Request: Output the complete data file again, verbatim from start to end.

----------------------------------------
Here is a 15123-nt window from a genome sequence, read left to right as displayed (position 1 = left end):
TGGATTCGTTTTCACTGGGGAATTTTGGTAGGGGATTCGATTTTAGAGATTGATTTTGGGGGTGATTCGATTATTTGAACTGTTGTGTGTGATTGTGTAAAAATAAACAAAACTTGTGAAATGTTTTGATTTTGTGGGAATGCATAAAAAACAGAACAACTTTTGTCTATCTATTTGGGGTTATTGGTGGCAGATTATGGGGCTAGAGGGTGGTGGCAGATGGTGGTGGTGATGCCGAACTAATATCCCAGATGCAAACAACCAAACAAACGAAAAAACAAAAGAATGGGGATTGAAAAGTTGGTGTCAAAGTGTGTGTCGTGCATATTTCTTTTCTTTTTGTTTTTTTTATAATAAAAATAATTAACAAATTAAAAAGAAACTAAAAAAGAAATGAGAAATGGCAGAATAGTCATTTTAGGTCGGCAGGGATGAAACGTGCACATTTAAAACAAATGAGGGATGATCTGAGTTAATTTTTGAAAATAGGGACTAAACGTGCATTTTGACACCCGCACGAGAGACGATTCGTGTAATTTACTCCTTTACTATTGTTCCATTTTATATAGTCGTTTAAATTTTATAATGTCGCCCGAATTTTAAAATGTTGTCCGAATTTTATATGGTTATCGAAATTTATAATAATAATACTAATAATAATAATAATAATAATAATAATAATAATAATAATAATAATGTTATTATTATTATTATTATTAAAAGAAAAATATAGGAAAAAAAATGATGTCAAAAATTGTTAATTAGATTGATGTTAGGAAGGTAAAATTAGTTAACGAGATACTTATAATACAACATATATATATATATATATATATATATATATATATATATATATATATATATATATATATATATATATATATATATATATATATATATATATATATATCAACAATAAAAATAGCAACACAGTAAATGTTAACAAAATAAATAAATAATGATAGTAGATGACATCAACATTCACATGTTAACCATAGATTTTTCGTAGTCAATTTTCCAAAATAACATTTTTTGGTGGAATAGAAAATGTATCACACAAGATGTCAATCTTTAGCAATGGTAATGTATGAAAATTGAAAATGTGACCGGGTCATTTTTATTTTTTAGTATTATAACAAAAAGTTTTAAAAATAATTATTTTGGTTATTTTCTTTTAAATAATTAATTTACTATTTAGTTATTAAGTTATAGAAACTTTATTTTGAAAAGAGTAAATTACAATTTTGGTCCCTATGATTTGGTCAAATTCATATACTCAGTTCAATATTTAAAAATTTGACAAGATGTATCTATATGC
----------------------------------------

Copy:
Here is a 15123-nt window from a genome sequence, read left to right as displayed (position 1 = left end):
TGGATTCGTTTTCACTGGGGAATTTTGGTAGGGGATTCGATTTTAGAGATTGATTTTGGGGGTGATTCGATTATTTGAACTGTTGTGTGTGATTGTGTAAAAATAAACAAAACTTGTGAAATGTTTTGATTTTGTGGGAATGCATAAAAAACAGAACAACTTTTGTCTATCTATTTGGGGTTATTGGTGGCAGATTATGGGGCTAGAGGGTGGTGGCAGATGGTGGTGGTGATGCCGAACTAATATCCCAGATGCAAACAACCAAACAAACGAAAAAACAAAAGAATGGGGATTGAAAAGTTGGTGTCAAAGTGTGTGTCGTGCATATTTCTTTTCTTTTTGTTTTTTTTATAATAAAAATAATTAACAAATTAAAAAGAAACTAAAAAAGAAATGAGAAATGGCAGAATAGTCATTTTAGGTCGGCAGGGATGAAACGTGCACATTTAAAACAAATGAGGGATGATCTGAGTTAATTTTTGAAAATAGGGACTAAACGTGCATTTTGACACCCGCACGAGAGACGATTCGTGTAATTTACTCCTTTACTATTGTTCCATTTTATATAGTCGTTTAAATTTTATAATGTCGCCCGAATTTTAAAATGTTGTCCGAATTTTATATGGTTATCGAAATTTATAATAATAATACTAATAATAATAATAATAATAATAATAATAATAATAATAATAATAATGTTATTATTATTATTATTATTAAAAGAAAAATATAGGAAAAAAAATGATGTCAAAAATTGTTAATTAGATTGATGTTAGGAAGGTAAAATTAGTTAACGAGATACTTATAATACAACATATATATATATATATATATATATATATATATATATATATATATATATATATATATATATATATATATATATATATATATATATATATATATATATCAACAATAAAAATAGCAACACAGTAAATGTTAACAAAATAAATAAATAATGATAGTAGATGACATCAACATTCACATGTTAACCATAGATTTTTCGTAGTCAATTTTCCAAAATAACATTTTTTGGTGGAATAGAAAATGTATCACACAAGATGTCAATCTTTAGCAATGGTAATGTATGAAAATTGAAAATGTGACCGGGTCATTTTTATTTTTTAGTATTATAACAAAAAGTTTTAAAAATAATTATTTTGGTTATTTTCTTTTAAATAATTAATTTACTATTTAGTTATTAAGTTATAGAAACTTTATTTTGAAAAGAGTAAATTACAATTTTGGTCCCTATGATTTGGTCAAATTCATATACTCAGTTCAATATTTAAAAATTTGACAAGATGTATCTATATGC